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Local Food Frontier

Follow the growing local movement in central Illinois from field to fork

More Illinois Farmers See Organic Production as a Way to Add Value


With more than $2 million in infrastructure development and investments, and in collaboration with researchers and professional corn breeders, the Grand Prairie Grain Guild is helping farmers in Illinois adopt more sustainable practices. A project of University of Illinois Extension, Local Food Systems Educator, Bill Davison, sees a variety of factors are coming together that will break through the long-standing barriers that have prevented a significant number of farmers switch to organic production.

Clarkson Grain in Beardstown, IL, and The Scully Land Trust, are playing key roles in this transformation. Clarkson Grain is helping the USDA formulate an organic transition label, a plan that will pay farmers an intermediate price for crops produced during the transition period. That improves the economics and the risk of making the transition. The farm managers and young tenant farmers with The Scully Land Trust see this as an opportunity for improved profitability.

A large and growing body of research has shown that our current industrial food system cannot be sustained over the long-term because the hidden and direct costs are too high. Some of those costs are being brought into sharp relief by the current economics of conventional high-input production. There is no apparent path to profitability in the current conventional commodity market and as a result, some farmers cannot get their operating loans renewed. This reveals that banks are finding the standard approach to commodity crop production to be too risky, driving more farmers' interest in a more viable alternative.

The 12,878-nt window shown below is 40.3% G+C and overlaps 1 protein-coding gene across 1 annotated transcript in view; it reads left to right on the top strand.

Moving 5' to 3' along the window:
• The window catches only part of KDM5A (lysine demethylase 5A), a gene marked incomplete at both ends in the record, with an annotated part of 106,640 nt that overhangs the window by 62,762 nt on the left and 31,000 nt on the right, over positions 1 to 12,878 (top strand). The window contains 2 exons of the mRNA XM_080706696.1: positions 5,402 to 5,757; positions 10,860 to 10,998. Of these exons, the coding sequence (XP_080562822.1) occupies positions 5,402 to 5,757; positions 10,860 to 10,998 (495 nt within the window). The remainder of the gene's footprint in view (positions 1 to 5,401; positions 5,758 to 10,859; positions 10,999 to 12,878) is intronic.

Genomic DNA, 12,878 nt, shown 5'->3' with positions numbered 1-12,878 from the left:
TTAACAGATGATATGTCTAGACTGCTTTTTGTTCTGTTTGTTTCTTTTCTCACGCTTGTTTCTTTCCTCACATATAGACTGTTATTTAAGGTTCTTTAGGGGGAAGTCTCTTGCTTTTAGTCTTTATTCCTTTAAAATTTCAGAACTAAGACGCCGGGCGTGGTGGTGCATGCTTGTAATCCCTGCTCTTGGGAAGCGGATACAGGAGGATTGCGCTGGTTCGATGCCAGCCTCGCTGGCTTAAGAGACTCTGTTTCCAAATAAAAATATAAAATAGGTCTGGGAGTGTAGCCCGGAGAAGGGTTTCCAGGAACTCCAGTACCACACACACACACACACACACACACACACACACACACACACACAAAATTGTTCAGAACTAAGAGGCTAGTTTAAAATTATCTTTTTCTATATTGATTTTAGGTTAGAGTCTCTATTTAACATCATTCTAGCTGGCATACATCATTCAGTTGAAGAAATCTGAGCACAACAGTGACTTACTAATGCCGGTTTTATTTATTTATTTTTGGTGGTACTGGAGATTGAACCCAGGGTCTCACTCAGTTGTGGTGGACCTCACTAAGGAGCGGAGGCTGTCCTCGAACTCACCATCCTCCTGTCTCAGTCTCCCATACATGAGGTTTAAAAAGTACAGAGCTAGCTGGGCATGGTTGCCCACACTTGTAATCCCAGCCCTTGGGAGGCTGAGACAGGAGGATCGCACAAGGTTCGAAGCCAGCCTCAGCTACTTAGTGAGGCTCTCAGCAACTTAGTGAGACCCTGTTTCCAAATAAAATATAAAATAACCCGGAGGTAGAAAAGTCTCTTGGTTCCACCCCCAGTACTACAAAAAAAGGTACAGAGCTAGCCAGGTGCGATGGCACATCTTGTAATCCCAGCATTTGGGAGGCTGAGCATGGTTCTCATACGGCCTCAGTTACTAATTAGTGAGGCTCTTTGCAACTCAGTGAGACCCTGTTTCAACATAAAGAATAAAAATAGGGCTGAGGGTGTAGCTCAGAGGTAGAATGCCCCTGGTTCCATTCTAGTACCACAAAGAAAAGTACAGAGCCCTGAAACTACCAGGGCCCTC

The Grand Prairie Grain Guild's diverse variety trials and increased capacity to breed crops for organic systems will improve the consistency and resilience of new varieties of small grains, corn, and beans that are ideally suited to low-input systems. Most of these varieties will be available for farmers to save seed, and will be sold by local seed companies for significantly lower prices than conventional seeds. This will allow farmers to lower their input costs while adding value to their crops. For farmers looking to break out of the commodity crop cycle, which more often than not produces a negative income based on crop sales according to USDA data, this is one way to do it.

The economics of organic, low-input production offers a path to profitability. Consider this scenario from a certified organic farmer in central Illinois: Improved varieties of open pollinated corn sell for $100 per 50-lb bag and are planted at a population of 24,000 – 28,000 per acre. That results in a per acre seed cost of $30. When these seeds are planted in healthy soil and are part of a diverse crop rotation that includes cover crops, the farmer's skills and knowledge are substituted for chemical inputs and further reduces costs. After taking into account standard operating costs and the cost of manure, cultivation, and cover crop seed, this low input scenario has the potential to generate hundreds of dollars of net income per acre. A relatively small amount of additional work for value-adding and direct marketing can generate thousands of dollars of net profit per acre.